In "Thank You, M'am" how is the $10 Mrs. Jones gives Roger actually quite a sacrifice?
The main character in Langston Hughes' short story “Thank You, M'am” doesn't have much, other than a big body and an even bigger name: Mrs. Luella Bates Washington Jones. That's why the end of the story is such an ironic surprise to the reader.
When Roger, the young thief, turns to leave, Mrs. Jones gives him $10 and tells him to buy himself some blue suede shoes, which was what he tried to steal the money for in the first place. Ten dollars doesn't sound like much, especially today. But to give it some perspective, let's look at what prices were like when this story was published, in 1958. In 1958 the average price of a loaf of bread was 19 cents, a gallon of gas was 25 cents, and a postage stamp was 4 cents. Minimum wage at that time was $1.00 an hour.
So let's look at it this way, in giving Roger $10, Mrs. Jones has given him the equivalent of 50 loaves of bread, or 40 gallons of gas, or 250 postage stamps. We don't know how much money Mrs. Jones made in the hotel beauty shop, but she probably worked for something around minimum wage, which means she may have given Roger more than a full day's wages after he attempted to steal from her in the street.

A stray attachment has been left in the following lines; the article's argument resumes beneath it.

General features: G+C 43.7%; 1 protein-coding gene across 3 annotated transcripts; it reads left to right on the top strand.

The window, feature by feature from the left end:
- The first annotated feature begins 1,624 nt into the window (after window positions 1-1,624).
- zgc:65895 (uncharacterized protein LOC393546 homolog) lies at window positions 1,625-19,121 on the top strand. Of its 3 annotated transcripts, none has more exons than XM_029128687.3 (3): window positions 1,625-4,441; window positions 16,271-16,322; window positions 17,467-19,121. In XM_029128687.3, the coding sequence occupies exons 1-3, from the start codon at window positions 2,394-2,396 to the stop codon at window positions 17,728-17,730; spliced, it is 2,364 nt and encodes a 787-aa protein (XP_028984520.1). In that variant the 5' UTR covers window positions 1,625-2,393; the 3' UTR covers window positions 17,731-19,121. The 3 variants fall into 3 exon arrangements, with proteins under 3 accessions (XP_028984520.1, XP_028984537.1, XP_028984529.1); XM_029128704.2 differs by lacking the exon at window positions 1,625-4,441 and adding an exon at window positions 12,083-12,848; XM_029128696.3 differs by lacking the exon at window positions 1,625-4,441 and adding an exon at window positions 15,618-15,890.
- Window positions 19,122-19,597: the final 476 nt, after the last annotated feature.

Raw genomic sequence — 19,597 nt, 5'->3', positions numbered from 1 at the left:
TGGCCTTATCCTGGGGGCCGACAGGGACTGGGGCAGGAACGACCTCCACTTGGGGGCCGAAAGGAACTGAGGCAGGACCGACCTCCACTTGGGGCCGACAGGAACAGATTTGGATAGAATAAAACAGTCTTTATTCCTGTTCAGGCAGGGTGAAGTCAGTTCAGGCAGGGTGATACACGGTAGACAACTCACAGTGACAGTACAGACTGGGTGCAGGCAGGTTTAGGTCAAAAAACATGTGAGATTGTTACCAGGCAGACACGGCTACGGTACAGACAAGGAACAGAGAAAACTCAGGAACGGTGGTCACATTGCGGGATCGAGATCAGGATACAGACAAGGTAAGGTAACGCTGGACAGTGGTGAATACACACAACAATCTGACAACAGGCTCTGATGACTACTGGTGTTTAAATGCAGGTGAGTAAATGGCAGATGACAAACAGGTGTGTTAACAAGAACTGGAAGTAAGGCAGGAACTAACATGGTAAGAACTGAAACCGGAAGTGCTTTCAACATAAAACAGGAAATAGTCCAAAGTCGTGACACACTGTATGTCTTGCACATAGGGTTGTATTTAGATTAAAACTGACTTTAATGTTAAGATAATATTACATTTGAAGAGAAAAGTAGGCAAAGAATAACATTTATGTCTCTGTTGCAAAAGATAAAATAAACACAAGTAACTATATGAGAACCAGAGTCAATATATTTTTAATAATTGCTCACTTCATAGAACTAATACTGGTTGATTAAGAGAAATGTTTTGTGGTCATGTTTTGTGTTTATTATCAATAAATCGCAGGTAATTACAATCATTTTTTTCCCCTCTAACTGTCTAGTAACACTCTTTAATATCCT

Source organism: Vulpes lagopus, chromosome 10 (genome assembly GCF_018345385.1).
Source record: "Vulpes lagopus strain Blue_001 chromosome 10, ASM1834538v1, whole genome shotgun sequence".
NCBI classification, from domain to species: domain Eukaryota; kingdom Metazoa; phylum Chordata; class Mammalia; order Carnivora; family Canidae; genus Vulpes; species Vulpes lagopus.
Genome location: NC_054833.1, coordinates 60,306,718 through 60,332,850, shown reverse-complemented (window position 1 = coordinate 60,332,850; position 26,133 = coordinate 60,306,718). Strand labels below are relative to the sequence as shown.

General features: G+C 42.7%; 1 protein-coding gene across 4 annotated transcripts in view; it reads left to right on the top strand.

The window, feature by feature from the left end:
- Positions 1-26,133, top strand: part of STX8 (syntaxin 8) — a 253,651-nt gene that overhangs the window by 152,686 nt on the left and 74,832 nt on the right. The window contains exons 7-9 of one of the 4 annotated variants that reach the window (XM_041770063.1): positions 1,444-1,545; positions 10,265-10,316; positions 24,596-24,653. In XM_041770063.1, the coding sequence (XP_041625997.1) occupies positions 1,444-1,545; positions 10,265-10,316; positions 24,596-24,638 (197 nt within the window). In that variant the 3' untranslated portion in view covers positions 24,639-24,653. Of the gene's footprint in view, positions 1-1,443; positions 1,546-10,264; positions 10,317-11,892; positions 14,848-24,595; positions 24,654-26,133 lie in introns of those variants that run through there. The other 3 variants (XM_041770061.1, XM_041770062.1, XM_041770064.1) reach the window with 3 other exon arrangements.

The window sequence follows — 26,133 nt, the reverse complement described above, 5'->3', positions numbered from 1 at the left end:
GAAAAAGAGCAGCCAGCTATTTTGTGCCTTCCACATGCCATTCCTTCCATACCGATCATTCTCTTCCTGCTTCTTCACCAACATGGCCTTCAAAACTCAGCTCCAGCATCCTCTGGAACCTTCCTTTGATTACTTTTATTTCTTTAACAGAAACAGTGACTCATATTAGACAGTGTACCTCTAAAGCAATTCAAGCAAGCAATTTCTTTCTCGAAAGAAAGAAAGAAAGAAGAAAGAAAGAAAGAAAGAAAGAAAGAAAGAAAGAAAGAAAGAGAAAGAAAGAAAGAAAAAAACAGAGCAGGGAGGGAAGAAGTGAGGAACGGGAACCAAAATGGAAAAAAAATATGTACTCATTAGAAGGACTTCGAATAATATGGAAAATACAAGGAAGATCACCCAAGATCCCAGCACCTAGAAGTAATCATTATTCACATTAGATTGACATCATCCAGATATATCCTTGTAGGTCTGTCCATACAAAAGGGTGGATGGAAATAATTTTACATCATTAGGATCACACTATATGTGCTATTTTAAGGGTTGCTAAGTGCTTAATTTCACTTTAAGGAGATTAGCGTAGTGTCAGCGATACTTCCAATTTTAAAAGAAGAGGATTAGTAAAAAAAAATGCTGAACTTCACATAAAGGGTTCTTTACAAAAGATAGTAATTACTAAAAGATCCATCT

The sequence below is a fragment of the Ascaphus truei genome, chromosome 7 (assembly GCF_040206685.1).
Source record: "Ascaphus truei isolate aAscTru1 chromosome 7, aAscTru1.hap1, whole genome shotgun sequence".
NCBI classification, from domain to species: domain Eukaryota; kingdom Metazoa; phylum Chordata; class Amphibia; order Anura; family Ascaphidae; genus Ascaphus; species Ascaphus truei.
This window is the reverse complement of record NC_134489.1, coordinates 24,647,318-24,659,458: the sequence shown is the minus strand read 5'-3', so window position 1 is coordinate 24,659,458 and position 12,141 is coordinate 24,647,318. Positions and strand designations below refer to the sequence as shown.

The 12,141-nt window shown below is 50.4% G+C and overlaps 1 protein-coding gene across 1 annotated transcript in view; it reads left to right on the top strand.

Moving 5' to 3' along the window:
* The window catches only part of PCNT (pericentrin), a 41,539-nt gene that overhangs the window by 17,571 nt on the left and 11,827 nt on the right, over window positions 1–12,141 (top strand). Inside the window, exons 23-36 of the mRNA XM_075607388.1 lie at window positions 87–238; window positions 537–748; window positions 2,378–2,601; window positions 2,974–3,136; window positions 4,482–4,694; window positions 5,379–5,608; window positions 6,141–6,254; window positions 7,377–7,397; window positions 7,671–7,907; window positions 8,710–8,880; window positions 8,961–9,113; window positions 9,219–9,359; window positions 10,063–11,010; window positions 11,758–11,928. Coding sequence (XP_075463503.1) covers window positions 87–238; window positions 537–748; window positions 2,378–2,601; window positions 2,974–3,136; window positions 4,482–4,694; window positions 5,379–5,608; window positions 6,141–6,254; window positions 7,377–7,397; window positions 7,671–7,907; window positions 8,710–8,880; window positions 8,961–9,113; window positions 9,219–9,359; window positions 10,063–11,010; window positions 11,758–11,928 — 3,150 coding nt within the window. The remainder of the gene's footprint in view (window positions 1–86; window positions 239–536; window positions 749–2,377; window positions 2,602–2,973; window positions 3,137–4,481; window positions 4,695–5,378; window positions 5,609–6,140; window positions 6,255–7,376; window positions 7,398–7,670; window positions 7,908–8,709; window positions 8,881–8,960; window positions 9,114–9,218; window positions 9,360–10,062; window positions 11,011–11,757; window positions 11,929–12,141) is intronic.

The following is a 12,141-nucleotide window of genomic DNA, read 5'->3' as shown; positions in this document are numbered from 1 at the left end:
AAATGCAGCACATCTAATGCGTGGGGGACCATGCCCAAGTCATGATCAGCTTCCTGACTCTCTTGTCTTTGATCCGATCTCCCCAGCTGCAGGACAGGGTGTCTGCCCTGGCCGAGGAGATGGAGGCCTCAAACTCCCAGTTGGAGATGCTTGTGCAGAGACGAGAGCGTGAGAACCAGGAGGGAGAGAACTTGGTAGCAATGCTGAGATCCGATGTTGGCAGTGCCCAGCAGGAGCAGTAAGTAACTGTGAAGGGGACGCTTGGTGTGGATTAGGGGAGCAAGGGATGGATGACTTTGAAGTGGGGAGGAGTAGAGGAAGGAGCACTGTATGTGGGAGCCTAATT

We should also look at how Hughes describes the setting of where she lives. He establishes her precarious financial situation when he tells the reader that she was a “roomer,” which means she rented a room, not an entire apartment. She has a hot plate and an ice box, instead of more expensive appliances like a stove or refrigerator. She also has a day-bed, which is a bed that can convert to a couch, because she doesn't have enough space for both.
Ten dollars was no small sum for someone in Mrs. Jones situation. Her gift to Roger was generous, both financially and morally.